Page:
1. The only point which falls for determination in this special appeal is whether it would be lawful for a Regional Transport Authority under the Motor Vehicles Act, 1939 (for short, the Act to grant or renew a contract carriage permit to a private operator for the whole of Rajasthan without any curtailment in respect of the areas or routes covered by various schemes of nationalisation of passenger transport services as approved by the State Government in accordance with the provisions of Section 68-D of the Act. II has arisen in the following circumstances.
2. Mehmood (respondent 3 herein) and a number of other private operators made their respective applications to the Regional Transport Authority, Jaipur (respondent 2 herein) under Section 49 of the Act for the grant or renewal of contract carriage permits for the whole of Rajasthan. The Rajasthan State Road Transport Corporation (the appellant herein) which constitutes the 'state transport undertaking' as defined in Section 68A (b) of the Act, objected to the grant or renewal as applied for. The Regional Transport Authority partly upheld the objection and consequently granted or renewed the permits in question attaching to each of them the condition that the permit holder shall not use his vehicle on the nationalised routes. Aggrieved by the said condition, the permit holders filed separate appeals before the State Transport Appellate Tribunal (respondent 1 herein) for the deletion of the condition from their respective permits. By its common order, dated, January 28, 1982, the Tribunal allowed all the appeals, including the one by respondent 3 herein and quashed the aforementioned condition with the result that the Regional Transport Authority was required to grant or renew the contract carriage permits to all the private operators for the whole of Rajasthan as applied for by them, without any curtailment in respect of the areas or routes covered by various schemes of nationalisation of passenger transport services, as approved by the State Government in accordance with the provisions of Section 68-D of the Act The Rajasthan State Road Transport Corporation (for short, the Corporation) challenged the order of the Tribunal by way of several writ petitions filed under Article 226 of the Con-situation of India. According to the Corporation, the Tribunal acted without jurisdiction and committed grave errors of law in deleting the condition attached to the permits as granted/renewed by the Regional Transport Authority. By his judgment dated December 20, 1962, the learned single Judge dismissed all the writ petitions leaving the parties to bear their own costs. Aggrieved by such dismissal, the Corporation has preferred this special appeal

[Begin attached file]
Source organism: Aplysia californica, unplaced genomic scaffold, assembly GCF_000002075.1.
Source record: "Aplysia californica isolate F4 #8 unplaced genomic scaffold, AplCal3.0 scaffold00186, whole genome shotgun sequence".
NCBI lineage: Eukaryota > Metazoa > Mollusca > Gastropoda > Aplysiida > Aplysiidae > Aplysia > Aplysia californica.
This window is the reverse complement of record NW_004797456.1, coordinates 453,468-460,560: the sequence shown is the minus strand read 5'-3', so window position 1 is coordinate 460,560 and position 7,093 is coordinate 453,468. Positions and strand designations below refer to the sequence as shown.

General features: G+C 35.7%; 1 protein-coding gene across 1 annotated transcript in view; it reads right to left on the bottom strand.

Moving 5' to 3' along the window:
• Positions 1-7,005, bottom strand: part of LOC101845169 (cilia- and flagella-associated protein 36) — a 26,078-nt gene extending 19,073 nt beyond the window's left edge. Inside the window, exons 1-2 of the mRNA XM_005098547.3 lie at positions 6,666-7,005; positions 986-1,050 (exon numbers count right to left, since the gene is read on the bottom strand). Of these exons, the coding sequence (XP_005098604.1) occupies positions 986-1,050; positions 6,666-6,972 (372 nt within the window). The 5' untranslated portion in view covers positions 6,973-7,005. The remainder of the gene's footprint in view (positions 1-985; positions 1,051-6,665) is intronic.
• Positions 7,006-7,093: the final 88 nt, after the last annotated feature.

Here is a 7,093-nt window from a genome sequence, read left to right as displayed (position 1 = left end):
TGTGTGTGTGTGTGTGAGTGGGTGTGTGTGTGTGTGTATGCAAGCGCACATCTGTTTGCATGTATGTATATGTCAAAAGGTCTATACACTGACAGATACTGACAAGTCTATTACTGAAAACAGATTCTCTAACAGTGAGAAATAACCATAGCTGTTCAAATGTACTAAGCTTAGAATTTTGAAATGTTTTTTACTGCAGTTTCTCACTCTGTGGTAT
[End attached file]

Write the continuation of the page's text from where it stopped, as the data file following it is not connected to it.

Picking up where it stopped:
3. The learned Advocate General who appeared as counsel for the Corporation it this special appeal referred to various provisions of the Act, the rules made thereunder and the approved schemes of nationalisation of passenger transport services in Rajasthan and also relied on a Division Bench ruling of this Court in Special Appeal No. 8 of 1968. Rajasthan State Road Transport Corporation v. Regional Transport Authority and others, and five other connected appeals decided in October 13, 1978, in support of his argument that the judgment of the learned single Judge and for that matter of the State Transport Appellate Tribunal below, are contrary to the provisions of the Act and the rules and to the approved schemes of nationalisation. He mainly relied on the aforementioned judgment of the Division Bench to buttress his argument to the effect that no permit can be granted except in accordance with the provisions of the approved schemes and that since the net result of the deletion of the aforementioned condition, would be to leave the grantees free to use their vehicles in contravention of the approved schemes, the condition must be restored for the purpose of giving effect to the approved schemes.